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Response to article by Basu et al. in PLoS ONE

February 2013

"Expert reviews of the scientific evidence are clear and in agreement - sugar does not cause diabetes. It is deeply disappointing that the press release sensationalises and over-states the findings of the study. We are also bewildered by the claim that this is the first study in this area, when in fact there have been numerous studies over the last 40 years. Cause and effect cannot be determined from this analysis, which contains a substantial number of limitations such as having no measure of how much sugar a person eats."

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February 2013

Response to article by Basu et al. in PLoS ONE

Sugar Nutrition UK welcomes the opportunity to respond to the article by Basu and colleagues, published in PLoS ONE, and its press release.

This study does not investigate causation, but instead looks at possible correlations between sugar availability and estimated diabetes risk. There are a significant number of limitations to the study and to what can be implied from its findings.

One major weakness is that the paper does not use any measure of how much sugar people eat, but instead uses figures for sugar availability. These values do not take into account factors such as the magnitude of wastage and losses within the food chain. Therefore availability data is an inappropriate, over-estimation of consumption levels. Additionally a further shortcoming of the study is the use of estimates of diabetes prevalence rather than a measure of the rates of diagnosed diabetes.

With these major limitations, and the fact that the study does not investigate any cause and effect relationship, the papers authors quite correctly state that they are unable to make any mechanistic conclusions and that “any of the findings we observe here are meant to be exploratory in nature, helping us to detect broad population patterns that deserve further testing through prospective longitudinal cohort settings…”.

This paper does not show that sugar consumption causes diabetes, but instead calls for more robust studies to be performed. Therefore it is disappointing that the press release makes statements beyond the findings of the paper’s research.

Diabetes UK state on their website that: ‘Type 2 diabetes develops when the body does not produce enough insulin to maintain a normal blood glucose level, or when the body is unable to effectively use the insulin that is being produced’. In addition, Diabetes UK clearly state that ‘eating sweets and sugar does not cause diabetes’.

Likewise major Expert Committees* including the World Health Organisation and UK Department of Health have reviewed the scientific evidence in relation to sugar and diabetes, and have all concluded that the evidence does not implicate sugar consumption with the causation of diabetes. Additionally, experts including the British Dietetic Association and the World Health Organisation agree that a moderate amount of sugar can be eaten as part of a healthy balanced diet.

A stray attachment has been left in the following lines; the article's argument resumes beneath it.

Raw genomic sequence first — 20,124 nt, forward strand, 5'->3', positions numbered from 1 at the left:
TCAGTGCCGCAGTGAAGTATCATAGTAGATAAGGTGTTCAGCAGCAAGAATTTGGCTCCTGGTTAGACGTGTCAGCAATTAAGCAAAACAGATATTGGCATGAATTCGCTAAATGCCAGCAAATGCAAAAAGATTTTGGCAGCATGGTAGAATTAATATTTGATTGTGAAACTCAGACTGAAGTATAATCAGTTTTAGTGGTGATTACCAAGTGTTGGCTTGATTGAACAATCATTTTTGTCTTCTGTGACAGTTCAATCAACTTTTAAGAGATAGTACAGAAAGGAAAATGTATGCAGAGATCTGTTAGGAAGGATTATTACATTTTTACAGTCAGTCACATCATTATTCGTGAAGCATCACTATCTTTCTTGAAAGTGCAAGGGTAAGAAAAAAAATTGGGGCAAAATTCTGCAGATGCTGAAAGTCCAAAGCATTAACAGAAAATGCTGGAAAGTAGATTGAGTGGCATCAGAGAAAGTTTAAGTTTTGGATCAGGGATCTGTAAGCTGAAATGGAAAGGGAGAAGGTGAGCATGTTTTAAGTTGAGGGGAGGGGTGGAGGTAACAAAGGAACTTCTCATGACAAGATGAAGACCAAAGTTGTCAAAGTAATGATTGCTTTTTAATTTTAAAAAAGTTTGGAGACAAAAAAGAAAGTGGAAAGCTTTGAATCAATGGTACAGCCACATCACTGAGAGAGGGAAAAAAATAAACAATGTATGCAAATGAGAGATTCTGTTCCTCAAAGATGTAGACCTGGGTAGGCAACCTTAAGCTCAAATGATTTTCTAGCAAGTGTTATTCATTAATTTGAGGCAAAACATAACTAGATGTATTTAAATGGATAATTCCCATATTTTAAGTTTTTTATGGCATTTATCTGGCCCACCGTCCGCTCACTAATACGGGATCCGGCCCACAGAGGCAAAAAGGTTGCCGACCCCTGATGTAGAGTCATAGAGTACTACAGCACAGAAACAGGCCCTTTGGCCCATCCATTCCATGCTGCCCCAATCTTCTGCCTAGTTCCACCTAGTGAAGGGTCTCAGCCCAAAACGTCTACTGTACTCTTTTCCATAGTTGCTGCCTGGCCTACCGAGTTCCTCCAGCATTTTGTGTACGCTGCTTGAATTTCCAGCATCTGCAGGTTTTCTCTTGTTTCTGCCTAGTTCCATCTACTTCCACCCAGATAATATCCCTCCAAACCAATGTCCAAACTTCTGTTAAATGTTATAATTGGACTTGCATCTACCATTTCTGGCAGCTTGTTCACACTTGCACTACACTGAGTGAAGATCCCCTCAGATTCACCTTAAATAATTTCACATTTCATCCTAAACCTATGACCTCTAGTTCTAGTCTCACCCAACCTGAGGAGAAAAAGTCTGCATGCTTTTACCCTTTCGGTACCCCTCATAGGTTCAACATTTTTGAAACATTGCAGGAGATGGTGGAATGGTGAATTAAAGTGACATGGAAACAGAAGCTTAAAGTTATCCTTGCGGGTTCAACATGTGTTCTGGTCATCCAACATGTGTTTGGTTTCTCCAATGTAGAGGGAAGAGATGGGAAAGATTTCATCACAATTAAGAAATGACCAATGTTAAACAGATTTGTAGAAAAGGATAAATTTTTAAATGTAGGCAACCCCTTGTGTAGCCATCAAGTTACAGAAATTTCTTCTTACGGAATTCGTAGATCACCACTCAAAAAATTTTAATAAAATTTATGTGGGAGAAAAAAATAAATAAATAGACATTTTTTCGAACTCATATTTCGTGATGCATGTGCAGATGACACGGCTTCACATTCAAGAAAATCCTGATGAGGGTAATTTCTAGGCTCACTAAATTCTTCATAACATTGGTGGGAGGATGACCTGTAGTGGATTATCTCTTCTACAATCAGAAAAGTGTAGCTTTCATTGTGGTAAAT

In the UK we have reliable information on dietary intake and the rates of diabetes. These show that in the last decade alone intakes of sugars have decreased by 6%, whilst the number of people diagnosed with diabetes in England has more than doubled.



  • Basu et al. (2013) The relationship of sugar to population-level diabetes prevalence: An econometric analysis of repeated cross-sectional data PLoS ONE 8(2): e57873.
  • British Dietetic Association - Food Facts: Sugar www.bda.uk.com/foodfacts/Sugar.pdf
  • Diabetes UK – www.diabetes.org.uk
  • *Department of Health (1989) Dietary Sugars and Human Disease. Committee on Medical Aspects of Food Policy. Report on Health and Social Subjects No 37. HMSO, London.
  • Department of Health (2012) National Diet and Nutrition Survey: Headline results from Years 1, 2 and 3 (combined) of the rolling programme 2008 – 2011.
  • *European Food Safety Authority (2010) Scientific Opinion on dietary reference values for carbohydrates and dietary fibre The EFSA Journal 2010 8(3) 1462.
  • *FAO Rome (1998) Report of a Joint FAO/WHO Expert Consultation. Carbohydrates in Human Nutrition. FAO Food and Nutrition Paper No 66.
  • Henderson L, Gregory J, Irving K & Swan G (2003) The National Diet and Nutrition Survey: Adults Aged 19 to 64 Years. vol. 2: Energy, Protein, Carbohydrate, Fat and Alcohol Intake. HMSO, London.
  • *Institute of Medicine of the National Academies (2002) Dietary Reference Intakes for Energy, Carbohydrate, Fiber, Fat, Fatty Acids, Cholesterol, Protein, and Amino Acids (Macronutrients) The National Academies Press, Washington.
  • NHS Information Center for health and social care (2011) Health Survey for England 2010 – Trend Tables.
  • Stanford University Medical Centre (2013) Press Release: Quantity of sugar in food supply linked to diabetes rates, Stanford researcher says. www.eurekalert.org/pub_releases/2013-02/sumc-qo022113.php
  • *World Health Organization and Food and Agriculture Organization (2003) Diet, nutrition and the prevention of chronic diseases. Report of a Joint FAO/WHO Expert Consultation. WHO Technical Report Series 916. WHO Geneva, Switzerland.

For more information and media requests please email media@sugarnutrition.org.uk

Sugar Nutrition UK is an association principally funded by UK sugar manufacturers and is involved in promoting nutrition research and raising awareness among academics, health professionals, the media and the public about sugars and their role in health.



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Eating a healthy, balanced diet along with taking regular exercise is key to physical and mental wellbeing.

No foods should be considered as ‘good or bad’ as all foods play an important role in the diet. It is only when foods are eaten in excess that health problems result.

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